A Faster Way to Graph a Parabola
Lesson 10 of 21
Objective: SWBAT use the relationship between the roots and the vertex to save some time graphing parabolas.
After a few days of investigating the graphs of different quadratic functions, today's opener (on the first slide of the lesson notes) takes us back a few days to finding the roots of a quadratic function by factoring.
It's always instructive to see what my students can do when we circle back to a topic from, say, a week ago. Some kids will be thrilled to return to factoring. Others will still some help to make the skill their own. By reviewing factoring in a new, deeper context, I hope to give students more ways to make sense of it.
While students complete the opener in their notes, I return the exit slips from yesterday's lesson. This gives me the chance to share some brief, conversational feedback with kids on how they did with their quick graph of a parabola, and to say that they're going to learn more about that today. If they haven't yet submitted it, I also collect their work on the Quadratic Functions Gallery Walk.
After a few minutes, we run through the solution. In some classes this will be a quick, confidence building review, while in others students may need to review the definition of roots and to see again what it means to factor an expression. Everyone achieves mastery on their own schedule, and today's lesson is designed to give kids space to advance whatever knowledge they've gained so far.
Today's mini-lesson extends directly from the opener. In this narrative video, I explain how I try to build on the experiences of my students during the gallery walk to try to develop some shortcuts. Once students understand that the vertex is an important point on a parabola - and that finding it can make the work of graphing a quadratic function a lot easier - they'll want to know shortcuts for identifying it. Many students have had the experience of realizing that, "if I could just find the lowest point, the rest of this is pretty easy." I focus on one way to think about that today.
On the second slide of today's lesson notes, I briefly take students back to the second day of school, when I told them what success looks like in this class. With less than eight weeks to go in this course, it's useful to take a moment to orient ourselves within our work. On the third slide is learning target 6.4:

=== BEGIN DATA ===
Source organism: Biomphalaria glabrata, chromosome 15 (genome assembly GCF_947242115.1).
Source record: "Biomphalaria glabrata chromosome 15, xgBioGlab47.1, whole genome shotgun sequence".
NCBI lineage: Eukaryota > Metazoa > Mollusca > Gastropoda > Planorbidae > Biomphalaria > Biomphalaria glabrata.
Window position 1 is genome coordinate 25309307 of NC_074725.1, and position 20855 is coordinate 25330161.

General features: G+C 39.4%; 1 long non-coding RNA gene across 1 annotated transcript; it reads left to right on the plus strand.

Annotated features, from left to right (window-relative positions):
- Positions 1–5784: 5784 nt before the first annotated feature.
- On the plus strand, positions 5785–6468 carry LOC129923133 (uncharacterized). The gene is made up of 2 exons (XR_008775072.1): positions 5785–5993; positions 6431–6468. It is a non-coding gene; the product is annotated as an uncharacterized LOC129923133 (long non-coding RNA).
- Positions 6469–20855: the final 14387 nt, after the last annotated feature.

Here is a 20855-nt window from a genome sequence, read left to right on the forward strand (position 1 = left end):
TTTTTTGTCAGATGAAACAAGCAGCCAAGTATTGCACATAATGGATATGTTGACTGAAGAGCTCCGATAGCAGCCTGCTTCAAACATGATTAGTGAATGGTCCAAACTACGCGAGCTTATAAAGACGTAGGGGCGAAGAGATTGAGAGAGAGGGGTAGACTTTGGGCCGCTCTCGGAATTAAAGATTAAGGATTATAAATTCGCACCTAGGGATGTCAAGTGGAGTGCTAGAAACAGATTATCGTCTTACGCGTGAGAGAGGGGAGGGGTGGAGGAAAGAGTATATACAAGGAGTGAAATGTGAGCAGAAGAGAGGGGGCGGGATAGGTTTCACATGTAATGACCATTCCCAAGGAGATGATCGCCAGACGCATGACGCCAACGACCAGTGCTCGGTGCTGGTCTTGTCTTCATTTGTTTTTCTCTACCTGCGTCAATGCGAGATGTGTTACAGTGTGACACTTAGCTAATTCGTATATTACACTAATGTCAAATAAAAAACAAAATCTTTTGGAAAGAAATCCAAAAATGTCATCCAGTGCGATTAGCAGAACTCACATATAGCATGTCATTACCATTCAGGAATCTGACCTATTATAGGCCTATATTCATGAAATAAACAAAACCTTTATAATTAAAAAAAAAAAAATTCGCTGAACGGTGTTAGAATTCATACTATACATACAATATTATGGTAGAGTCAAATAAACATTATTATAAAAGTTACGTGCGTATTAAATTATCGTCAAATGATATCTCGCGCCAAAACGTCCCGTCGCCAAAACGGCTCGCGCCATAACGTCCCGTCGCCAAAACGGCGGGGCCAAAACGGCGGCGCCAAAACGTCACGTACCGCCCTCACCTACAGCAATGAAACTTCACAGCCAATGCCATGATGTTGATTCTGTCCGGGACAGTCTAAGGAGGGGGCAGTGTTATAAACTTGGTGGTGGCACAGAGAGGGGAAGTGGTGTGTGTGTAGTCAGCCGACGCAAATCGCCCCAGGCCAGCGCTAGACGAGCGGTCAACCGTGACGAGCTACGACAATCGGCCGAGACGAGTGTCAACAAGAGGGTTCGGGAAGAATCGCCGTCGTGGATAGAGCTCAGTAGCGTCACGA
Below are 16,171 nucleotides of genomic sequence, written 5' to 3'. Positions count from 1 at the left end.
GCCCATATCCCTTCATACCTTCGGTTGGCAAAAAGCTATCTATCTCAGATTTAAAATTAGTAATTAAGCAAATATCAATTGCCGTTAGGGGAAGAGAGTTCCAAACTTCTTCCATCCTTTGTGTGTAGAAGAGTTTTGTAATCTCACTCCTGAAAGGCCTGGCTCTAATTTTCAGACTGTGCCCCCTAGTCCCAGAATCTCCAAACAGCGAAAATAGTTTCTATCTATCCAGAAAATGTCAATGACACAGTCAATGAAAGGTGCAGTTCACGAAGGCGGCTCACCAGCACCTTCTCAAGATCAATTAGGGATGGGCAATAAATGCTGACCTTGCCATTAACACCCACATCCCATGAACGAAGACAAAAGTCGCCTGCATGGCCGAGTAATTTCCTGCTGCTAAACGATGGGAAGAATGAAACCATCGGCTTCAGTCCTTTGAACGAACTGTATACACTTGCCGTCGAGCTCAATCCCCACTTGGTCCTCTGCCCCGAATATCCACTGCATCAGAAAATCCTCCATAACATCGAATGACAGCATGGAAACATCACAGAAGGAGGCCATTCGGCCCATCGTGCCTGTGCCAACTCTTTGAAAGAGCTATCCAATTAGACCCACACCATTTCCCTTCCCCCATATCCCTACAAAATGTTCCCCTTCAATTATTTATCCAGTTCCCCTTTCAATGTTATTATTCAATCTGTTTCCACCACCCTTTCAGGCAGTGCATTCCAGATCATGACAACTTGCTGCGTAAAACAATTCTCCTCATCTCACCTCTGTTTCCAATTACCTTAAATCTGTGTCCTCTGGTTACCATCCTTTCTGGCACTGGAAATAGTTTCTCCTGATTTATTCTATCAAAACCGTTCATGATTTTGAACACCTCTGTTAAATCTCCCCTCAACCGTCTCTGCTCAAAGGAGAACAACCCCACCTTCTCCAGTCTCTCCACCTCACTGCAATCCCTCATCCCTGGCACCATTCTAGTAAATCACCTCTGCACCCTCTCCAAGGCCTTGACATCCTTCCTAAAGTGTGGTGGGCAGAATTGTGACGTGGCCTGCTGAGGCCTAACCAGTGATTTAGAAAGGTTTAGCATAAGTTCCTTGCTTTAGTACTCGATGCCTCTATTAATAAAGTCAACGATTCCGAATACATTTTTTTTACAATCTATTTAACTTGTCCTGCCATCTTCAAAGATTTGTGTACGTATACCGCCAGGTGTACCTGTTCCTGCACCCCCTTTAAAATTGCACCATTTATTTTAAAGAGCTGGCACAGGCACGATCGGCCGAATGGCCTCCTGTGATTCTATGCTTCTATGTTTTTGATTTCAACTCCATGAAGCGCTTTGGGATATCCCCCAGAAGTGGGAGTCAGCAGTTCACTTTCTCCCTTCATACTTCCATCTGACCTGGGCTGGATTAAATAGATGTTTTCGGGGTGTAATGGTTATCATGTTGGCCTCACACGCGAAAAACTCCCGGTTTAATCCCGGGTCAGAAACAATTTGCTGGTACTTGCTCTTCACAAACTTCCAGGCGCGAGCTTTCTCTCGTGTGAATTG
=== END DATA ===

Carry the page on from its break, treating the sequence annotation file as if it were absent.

I can graph a quadratic function and show all of the following features: the roots, the vertex, the axis of symmetry, and the y-intercept.
I tell students that they're going to see how to use these features to save themselves some time in graphing quadratic functions.
With that in mind, we take another look at the opener. It's on the fourth slide of the lesson notes, with the question, "What are the key features of a parabola?" I ask students to think about SLT 6.4. We recognize that we already have the roots, and the conversation comes around to finding the vertex.
The hand gestures I use in the video are the same that I use with my students. As I trace a parabola through the air and place my fingers where the roots might be, I ask everyone to visualize a parabola with two roots: "If we know these two roots, then, can you imagine that the vertex is going to be halfway in-between them?" I move one hand to where the yet-to-be-officially-named axis of symmetry would be, and trace that through the air as well. The point of this visualization exercise is to think, rather informally, about the relationship between the roots and the vertex of a parabola.
Take a look at this photo of my notes on the board. To build these notes, I started by eliciting from students what the x-coordinate of the vertex would be, if it's halfway in-between the roots, which are at (-3,0) and (7,0). If necessary, I help students to think about that question by figuring out that the distance from -3 to 7 is 10, and that half of that distance is 5. "So we're looking for a number that's five up from -3 and five below 7," I say. (This is similar to the way I showed students how to think about finding the median during our statistics unit.)